- Sudanese government has hanged nine men in the capital Khartoum yesterday who were convicted of beheading a newspaper editor Mohamed Taha Mohamed Ahmed in 2006.
The execution took place at Kober Prison in Khartoum. The court had initially sentenced them to death by firing squad, but their lawyers had appealed the sentence.
The editor of the Al-Wifaq daily was kidnapped by armed men from his home and his decapitated body was found the following morning lying on the street in southern Khartoum on 6 September 2006.
Local report said the editor who was an Islamist, had angered others by reprinting an article that questioned the roots of the Prophet Mohammed and also criticising rebel groups in Sudan before his disappearance.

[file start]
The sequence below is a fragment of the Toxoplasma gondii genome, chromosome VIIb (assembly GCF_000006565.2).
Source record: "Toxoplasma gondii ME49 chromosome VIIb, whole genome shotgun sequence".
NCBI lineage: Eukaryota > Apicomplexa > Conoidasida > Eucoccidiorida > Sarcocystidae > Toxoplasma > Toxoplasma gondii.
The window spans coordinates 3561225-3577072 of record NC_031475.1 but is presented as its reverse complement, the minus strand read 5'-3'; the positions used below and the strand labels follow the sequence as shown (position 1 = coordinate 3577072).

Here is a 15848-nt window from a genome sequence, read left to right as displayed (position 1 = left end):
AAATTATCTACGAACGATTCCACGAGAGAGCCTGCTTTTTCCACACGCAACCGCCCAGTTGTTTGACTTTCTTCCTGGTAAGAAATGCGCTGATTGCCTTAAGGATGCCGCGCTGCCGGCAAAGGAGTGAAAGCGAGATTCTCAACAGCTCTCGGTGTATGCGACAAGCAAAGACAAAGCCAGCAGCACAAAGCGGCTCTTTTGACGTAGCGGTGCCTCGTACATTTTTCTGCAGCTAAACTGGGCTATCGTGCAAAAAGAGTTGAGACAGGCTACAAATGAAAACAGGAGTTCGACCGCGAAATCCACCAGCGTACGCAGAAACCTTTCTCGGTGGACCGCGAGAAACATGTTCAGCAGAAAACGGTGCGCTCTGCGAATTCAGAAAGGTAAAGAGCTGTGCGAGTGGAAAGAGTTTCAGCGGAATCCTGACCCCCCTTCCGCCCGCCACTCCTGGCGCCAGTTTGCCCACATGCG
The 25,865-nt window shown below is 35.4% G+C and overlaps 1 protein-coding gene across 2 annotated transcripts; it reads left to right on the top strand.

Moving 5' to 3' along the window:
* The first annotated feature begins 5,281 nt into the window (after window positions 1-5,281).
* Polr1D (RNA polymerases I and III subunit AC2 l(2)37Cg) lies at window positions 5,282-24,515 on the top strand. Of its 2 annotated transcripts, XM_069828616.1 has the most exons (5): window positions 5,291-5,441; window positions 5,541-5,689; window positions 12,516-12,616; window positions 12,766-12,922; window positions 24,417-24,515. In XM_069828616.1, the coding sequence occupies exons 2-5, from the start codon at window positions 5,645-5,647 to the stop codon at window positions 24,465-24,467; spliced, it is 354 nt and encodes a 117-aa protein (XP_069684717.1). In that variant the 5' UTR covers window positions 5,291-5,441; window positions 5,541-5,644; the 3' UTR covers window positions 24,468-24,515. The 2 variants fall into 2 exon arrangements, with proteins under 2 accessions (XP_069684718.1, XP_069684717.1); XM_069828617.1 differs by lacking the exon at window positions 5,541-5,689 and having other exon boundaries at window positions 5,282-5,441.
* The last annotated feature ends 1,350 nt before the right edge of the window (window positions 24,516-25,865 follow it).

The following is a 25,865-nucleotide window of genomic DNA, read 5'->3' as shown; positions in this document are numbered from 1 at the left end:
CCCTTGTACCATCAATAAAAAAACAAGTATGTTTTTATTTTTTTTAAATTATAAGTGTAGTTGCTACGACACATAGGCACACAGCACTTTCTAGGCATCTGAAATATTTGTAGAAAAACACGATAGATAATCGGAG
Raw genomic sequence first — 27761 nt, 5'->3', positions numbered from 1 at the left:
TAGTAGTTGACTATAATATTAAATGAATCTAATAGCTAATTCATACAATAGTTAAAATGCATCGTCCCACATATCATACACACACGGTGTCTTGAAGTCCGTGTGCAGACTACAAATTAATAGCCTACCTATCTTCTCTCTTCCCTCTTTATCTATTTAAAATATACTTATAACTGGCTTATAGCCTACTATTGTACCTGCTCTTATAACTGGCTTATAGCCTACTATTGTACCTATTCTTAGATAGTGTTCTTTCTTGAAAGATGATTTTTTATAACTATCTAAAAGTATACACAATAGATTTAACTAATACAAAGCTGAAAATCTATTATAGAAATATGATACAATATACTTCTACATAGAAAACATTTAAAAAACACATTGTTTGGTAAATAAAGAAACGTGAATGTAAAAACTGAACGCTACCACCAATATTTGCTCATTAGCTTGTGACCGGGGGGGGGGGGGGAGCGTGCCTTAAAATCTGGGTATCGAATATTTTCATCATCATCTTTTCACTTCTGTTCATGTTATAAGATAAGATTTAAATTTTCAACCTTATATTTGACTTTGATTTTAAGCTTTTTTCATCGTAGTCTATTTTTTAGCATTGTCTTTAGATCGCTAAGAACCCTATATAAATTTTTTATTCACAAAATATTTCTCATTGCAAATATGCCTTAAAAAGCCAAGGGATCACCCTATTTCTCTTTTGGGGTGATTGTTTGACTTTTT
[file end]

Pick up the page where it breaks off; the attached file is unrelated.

Ten people were sentenced to death in November 2007 for Mr Ahmed's murder and beheading at the end of a trial that lasted nine months, but one of the suspects was later acquitted.
The journalist had been arrested in 2005 after being accused of writing an article on the family of the Prophet Mohammed, and publication of his newspaper was suspended by the Sudanese authorities. He was put on trial for blasphemy but the charges were later dropped.
Mr Taha had been the target of an assassination attempt five years previously after writing an article which criticised the ruling National Congress Party.
Meanwhile, Amnesty International has condemned the hanging of nine, saying they were arbitrarily arrested, tortured and then subjected to an unfair trial.
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